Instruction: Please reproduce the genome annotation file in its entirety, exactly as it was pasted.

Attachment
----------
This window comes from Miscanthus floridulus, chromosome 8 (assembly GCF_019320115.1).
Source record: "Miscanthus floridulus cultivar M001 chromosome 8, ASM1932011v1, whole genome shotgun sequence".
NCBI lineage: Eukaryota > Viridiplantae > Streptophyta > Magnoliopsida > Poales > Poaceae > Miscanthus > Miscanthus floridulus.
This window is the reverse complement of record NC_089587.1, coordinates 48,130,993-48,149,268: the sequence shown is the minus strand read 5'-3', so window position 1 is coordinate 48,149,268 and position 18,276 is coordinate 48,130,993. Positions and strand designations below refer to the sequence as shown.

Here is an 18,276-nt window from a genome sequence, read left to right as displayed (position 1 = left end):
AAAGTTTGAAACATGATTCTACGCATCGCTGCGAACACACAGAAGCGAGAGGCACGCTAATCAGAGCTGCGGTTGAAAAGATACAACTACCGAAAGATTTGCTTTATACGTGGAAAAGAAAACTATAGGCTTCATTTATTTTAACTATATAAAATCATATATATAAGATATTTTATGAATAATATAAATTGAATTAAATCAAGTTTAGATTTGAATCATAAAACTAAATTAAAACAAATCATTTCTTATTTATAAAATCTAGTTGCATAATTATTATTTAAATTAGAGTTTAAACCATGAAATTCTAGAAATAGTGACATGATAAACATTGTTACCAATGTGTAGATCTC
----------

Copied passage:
This window comes from Miscanthus floridulus, chromosome 8 (assembly GCF_019320115.1).
Source record: "Miscanthus floridulus cultivar M001 chromosome 8, ASM1932011v1, whole genome shotgun sequence".
NCBI lineage: Eukaryota > Viridiplantae > Streptophyta > Magnoliopsida > Poales > Poaceae > Miscanthus > Miscanthus floridulus.
This window is the reverse complement of record NC_089587.1, coordinates 48,130,993-48,149,268: the sequence shown is the minus strand read 5'-3', so window position 1 is coordinate 48,149,268 and position 18,276 is coordinate 48,130,993. Positions and strand designations below refer to the sequence as shown.

Here is an 18,276-nt window from a genome sequence, read left to right as displayed (position 1 = left end):
AAAGTTTGAAACATGATTCTACGCATCGCTGCGAACACACAGAAGCGAGAGGCACGCTAATCAGAGCTGCGGTTGAAAAGATACAACTACCGAAAGATTTGCTTTATACGTGGAAAAGAAAACTATAGGCTTCATTTATTTTAACTATATAAAATCATATATATAAGATATTTTATGAATAATATAAATTGAATTAAATCAAGTTTAGATTTGAATCATAAAACTAAATTAAAACAAATCATTTCTTATTTATAAAATCTAGTTGCATAATTATTATTTAAATTAGAGTTTAAACCATGAAATTCTAGAAATAGTGACATGATAAACATTGTTACCAATGTGTAGATCTC